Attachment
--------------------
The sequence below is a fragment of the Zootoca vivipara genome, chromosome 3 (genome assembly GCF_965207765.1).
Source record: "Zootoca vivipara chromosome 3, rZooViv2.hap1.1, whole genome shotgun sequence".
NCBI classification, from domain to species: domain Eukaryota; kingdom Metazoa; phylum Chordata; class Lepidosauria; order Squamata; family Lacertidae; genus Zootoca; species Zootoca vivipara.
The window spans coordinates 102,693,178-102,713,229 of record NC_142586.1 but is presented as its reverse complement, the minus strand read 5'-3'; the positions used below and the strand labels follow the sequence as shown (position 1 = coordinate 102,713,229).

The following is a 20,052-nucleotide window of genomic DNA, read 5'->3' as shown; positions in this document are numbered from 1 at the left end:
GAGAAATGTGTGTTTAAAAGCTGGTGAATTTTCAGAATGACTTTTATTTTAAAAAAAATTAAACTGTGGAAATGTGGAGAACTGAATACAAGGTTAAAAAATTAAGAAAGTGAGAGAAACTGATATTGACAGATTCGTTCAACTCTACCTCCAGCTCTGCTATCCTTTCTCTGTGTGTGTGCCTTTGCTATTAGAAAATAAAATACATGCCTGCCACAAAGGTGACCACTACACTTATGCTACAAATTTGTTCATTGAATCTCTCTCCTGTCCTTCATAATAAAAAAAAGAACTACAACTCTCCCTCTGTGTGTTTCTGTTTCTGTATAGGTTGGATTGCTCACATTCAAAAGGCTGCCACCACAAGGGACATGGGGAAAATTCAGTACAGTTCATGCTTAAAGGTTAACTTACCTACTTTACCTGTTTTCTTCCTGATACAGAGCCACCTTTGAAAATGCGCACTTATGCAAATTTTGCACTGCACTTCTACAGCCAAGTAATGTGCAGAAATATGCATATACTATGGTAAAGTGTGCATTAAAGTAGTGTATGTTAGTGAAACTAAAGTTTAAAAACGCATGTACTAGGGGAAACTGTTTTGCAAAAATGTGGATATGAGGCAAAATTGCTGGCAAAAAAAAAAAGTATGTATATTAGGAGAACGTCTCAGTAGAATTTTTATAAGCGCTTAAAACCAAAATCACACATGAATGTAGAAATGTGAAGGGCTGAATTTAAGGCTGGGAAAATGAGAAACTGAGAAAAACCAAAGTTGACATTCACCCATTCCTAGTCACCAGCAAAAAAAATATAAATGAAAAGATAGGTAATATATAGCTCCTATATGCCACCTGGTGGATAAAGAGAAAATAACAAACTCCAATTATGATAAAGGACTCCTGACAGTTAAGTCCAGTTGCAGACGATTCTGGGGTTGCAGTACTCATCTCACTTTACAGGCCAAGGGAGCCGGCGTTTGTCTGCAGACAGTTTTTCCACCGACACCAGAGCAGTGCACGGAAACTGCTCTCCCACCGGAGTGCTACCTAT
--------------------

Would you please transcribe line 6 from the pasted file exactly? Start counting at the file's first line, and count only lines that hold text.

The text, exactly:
GAGAAATGTGTGTTTAAAAGCTGGTGAATTTTCAGAATGACTTTTATTTTAAAAAAAATTAAACTGTGGAAATGTGGAGAACTGAATACAAGGTTAAAAAATTAAGAAAGTGAGAGAAACTGATATTGACAGATTCGTTCAACTCTACCTCCAGCTCTGCTATCCTTTCTCTGTGTGTGTGCCTTTGCTATTAGAAAATAAAATACATGCCTGCCACAAAGGTGACCACTACACTTATGCTACAAATTTGTTCATTGAATCTCTCTCCTGTCCTTCATAATAAAAAAAAGAACTACAACTCTCCCTCTGTGTGTTTCTGTTTCTGTATAGGTTGGATTGCTCACATTCAAAAGGCTGCCACCACAAGGGACATGGGGAAAATTCAGTACAGTTCATGCTTAAAGGTTAACTTACCTACTTTACCTGTTTTCTTCCTGATACAGAGCCACCTTTGAAAATGCGCACTTATGCAAATTTTGCACTGCACTTCTACAGCCAAGTAATGTGCAGAAATATGCATATACTATGGTAAAGTGTGCATTAAAGTAGTGTATGTTAGTGAAACTAAAGTTTAAAAACGCATGTACTAGGGGAAACTGTTTTGCAAAAATGTGGATATGAGGCAAAATTGCTGGCAAAAAAAAAAAGTATGTATATTAGGAGAACGTCTCAGTAGAATTTTTATAAGCGCTTAAAACCAAAATCACACATGAATGTAGAAATGTGAAGGGCTGAATTTAAGGCTGGGAAAATGAGAAACTGAGAAAAACCAAAGTTGACATTCACCCATTCCTAGTCACCAGCAAAAAAAATATAAATGAAAAGATAGGTAATATATAGCTCCTATATGCCACCTGGTGGATAAAGAGAAAATAACAAACTCCAATTATGATAAAGGACTCCTGACAGTTAAGTCCAGTTGCAGACGATTCTGGGGTTGCAGTACTCATCTCACTTTACAGGCCAAGGGAGCCGGCGTTTGTCTGCAGACAGTTTTTCCACCGACACCAGAGCAGTGCACGGAAACTGCTCTCCCACCGGAGTGCTACCTAT